Following the advice of a family friend, I insisted that we get the portrait appraised before deciding what do with it. My father complied, reluctantly loading the portrait into the car for a trip to a fine arts gallery in Cleveland. After taking a photograph, the appraiser returned her to us, and the painting went back on the dining room wall. It would take a few weeks to get the report.

In the meantime, I could return to the arduous task of separating the valuable from the invaluable. My mother’s annotated inventory was of great help:

The week came to an end and it was time for my flight back to New Haven. Armed with copious notes, inventories, and piles of receipts, I promised to put my findings in a spreadsheet to share with my father, sisters, and brother. Congratulating myself on finishing the most difficult task, I planned to return to Chagrin Falls in late May to dispense with the family letters and photographs. In truth, I had no interest in becoming the family’s historian and left the papers until the end, rather dreading the thankless task.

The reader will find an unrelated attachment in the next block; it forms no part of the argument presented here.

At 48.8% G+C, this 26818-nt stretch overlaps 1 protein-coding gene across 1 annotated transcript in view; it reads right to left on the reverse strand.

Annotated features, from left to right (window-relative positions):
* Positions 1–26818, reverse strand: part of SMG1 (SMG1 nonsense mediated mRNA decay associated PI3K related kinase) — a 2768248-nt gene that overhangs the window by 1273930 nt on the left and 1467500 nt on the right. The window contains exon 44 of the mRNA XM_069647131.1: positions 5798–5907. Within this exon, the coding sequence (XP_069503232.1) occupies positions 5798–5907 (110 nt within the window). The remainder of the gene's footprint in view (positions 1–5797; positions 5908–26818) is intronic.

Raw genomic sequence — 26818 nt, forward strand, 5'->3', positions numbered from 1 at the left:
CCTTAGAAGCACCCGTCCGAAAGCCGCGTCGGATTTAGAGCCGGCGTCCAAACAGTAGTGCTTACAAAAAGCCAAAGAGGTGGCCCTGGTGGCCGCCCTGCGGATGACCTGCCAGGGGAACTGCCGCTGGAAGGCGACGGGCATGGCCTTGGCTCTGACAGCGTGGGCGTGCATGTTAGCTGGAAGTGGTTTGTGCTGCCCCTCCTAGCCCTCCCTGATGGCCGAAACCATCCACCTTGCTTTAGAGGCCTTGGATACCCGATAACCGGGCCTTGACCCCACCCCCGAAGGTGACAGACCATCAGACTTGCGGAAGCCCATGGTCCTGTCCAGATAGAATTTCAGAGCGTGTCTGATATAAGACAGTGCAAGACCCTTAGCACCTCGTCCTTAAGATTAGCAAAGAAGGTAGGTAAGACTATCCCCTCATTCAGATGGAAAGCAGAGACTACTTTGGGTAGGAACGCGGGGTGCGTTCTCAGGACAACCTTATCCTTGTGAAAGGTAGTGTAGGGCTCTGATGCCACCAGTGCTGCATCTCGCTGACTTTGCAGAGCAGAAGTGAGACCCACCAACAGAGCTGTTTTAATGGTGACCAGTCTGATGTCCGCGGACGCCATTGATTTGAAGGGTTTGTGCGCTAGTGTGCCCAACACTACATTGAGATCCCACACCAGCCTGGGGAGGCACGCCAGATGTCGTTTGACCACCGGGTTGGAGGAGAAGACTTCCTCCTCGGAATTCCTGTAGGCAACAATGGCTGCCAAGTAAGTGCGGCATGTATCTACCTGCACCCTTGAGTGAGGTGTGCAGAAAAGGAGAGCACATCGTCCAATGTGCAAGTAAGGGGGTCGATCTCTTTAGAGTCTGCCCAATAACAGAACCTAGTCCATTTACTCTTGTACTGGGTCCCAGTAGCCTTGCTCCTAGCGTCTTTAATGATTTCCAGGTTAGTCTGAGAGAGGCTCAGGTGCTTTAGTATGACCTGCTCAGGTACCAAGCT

Meanwhile back in New Haven, I began looking for a suitable home for the portrait of Dorothea Froment Blinn. I first contacted the Vigo County Historical Society in Terre Haute about the painting. The director’s response was enthusiastic: indeed, they would be very interested. The director told me that Dorothea was the wife of a pioneer settler, Horace Blinn, and the mother of a Civil War hero—Captain John J. P. Blinn—whose uniform, sword, and other military memorabilia were on display at the museum. The historical society also had a family scrapbook about him and several autograph letters, including one he wrote to his mother in September 1862 that, according to the director, always brought tears to her eyes. "On the eve of a great battle," it begins, "I have sat down upon the ground, and with my saddle for a table, to write a few words to the loved ones at home." What makes this letter especially poignant is that John survived this battle, Antietam, only to be mortally wounded at Gettysburg the following July. Dorothea, the director told me, would travel from Terre Haute to the battlefield hospital in Gettysburg to nurse him, only to arrive a few days before he died on July 14, 1863. He was only twenty-two years old, an extraordinary young man.